Young women are vulnerable to experiencing psychological, physical, and sexual violence and stalking through dating experiences. This study used a correlational design to report prevalence estimates of psychological, physical, and sexual violence and stalking that occur within the dating experiences of college women. This study also compared prevalence estimates of violence between African-American and White college women. A convenience sample of 863 (N = 863) women between 18 and 25 years of age from a private, historically African-American college in the south and a private, historically primarily White college in the mid-Atlantic completed the Abuse Assessment Screen, and a background data sheet. All participants had the option of completing a narrative note. Data analysis consisted of frequencies, and chi2. Almost half of the total sample 48% (n = 412) reported the experience of violence and of these, 39% (n = 160) reported more than one form of violence. Specific prevalence was as follows: psychological violence 22% (n = 190), stalking or harassment 31% (n = 266), physical violence 12% (n = 99), and all unwanted sexual activity 9% (n = 80). Prevalence estimates were consistent for African-American and White college students in all types of violence except in reporting threats of physical violence and threats plus actual physical violence. Study findings highlight the need for nurses to routinely screen and assess all young women for psychological, physical, and sexual violence and stalking Surveillance efforts will help identify victims and potential victims so that appropriate referrals for treatment and support can be made.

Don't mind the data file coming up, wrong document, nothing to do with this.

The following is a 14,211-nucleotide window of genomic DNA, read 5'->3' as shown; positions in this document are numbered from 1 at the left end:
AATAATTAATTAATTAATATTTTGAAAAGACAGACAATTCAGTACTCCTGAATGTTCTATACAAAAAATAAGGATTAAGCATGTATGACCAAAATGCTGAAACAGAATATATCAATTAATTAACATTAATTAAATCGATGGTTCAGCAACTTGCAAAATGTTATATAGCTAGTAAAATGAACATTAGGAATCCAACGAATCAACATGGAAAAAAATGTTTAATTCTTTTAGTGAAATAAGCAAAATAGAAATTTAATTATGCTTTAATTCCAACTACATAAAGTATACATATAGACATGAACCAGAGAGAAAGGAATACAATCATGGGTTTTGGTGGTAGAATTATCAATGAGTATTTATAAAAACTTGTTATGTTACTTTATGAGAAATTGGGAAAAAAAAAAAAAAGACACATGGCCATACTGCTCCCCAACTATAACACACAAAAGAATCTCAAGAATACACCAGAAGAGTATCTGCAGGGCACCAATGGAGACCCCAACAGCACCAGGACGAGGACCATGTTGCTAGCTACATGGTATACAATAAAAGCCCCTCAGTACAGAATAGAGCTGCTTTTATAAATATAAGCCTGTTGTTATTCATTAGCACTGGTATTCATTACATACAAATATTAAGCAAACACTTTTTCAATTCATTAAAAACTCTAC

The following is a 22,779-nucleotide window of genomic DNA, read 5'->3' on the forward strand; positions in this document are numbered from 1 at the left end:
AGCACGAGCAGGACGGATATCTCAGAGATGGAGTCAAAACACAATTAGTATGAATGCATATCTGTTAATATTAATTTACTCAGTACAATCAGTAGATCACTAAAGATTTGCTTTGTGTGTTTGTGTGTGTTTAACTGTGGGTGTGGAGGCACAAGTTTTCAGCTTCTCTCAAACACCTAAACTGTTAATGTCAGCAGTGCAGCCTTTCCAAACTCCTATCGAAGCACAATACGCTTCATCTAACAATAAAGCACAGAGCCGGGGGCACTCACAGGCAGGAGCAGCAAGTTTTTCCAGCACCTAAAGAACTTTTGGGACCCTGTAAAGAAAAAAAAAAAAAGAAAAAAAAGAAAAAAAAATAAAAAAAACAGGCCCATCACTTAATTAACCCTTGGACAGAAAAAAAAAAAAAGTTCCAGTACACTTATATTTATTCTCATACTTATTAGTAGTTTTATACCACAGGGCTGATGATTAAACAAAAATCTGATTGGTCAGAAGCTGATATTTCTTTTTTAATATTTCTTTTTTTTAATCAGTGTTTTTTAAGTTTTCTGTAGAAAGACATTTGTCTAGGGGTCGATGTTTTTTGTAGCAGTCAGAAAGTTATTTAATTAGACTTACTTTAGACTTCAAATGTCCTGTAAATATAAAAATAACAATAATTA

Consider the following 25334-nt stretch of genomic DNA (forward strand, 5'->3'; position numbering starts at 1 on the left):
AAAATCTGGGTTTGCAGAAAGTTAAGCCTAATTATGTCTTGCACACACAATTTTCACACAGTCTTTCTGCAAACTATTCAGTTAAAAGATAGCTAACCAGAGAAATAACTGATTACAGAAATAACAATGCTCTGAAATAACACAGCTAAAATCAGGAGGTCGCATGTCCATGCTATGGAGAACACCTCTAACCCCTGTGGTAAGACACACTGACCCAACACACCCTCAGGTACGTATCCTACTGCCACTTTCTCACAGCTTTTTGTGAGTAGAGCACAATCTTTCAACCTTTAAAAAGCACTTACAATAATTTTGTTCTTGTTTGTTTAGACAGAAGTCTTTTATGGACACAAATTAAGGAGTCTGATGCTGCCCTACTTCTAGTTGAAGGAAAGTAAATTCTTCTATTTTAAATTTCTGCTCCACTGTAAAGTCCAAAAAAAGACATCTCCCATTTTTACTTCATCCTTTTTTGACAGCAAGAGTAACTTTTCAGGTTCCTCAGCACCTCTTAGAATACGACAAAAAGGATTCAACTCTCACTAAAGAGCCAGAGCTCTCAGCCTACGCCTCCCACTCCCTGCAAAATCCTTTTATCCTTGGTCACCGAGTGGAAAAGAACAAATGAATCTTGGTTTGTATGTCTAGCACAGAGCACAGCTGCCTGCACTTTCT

|Original language||English (US)|
|Number of pages||9|
|Journal||Journal of National Black Nurses' Association : JNBNA|
|State||Published - Dec 2004|
ASJC Scopus subject areas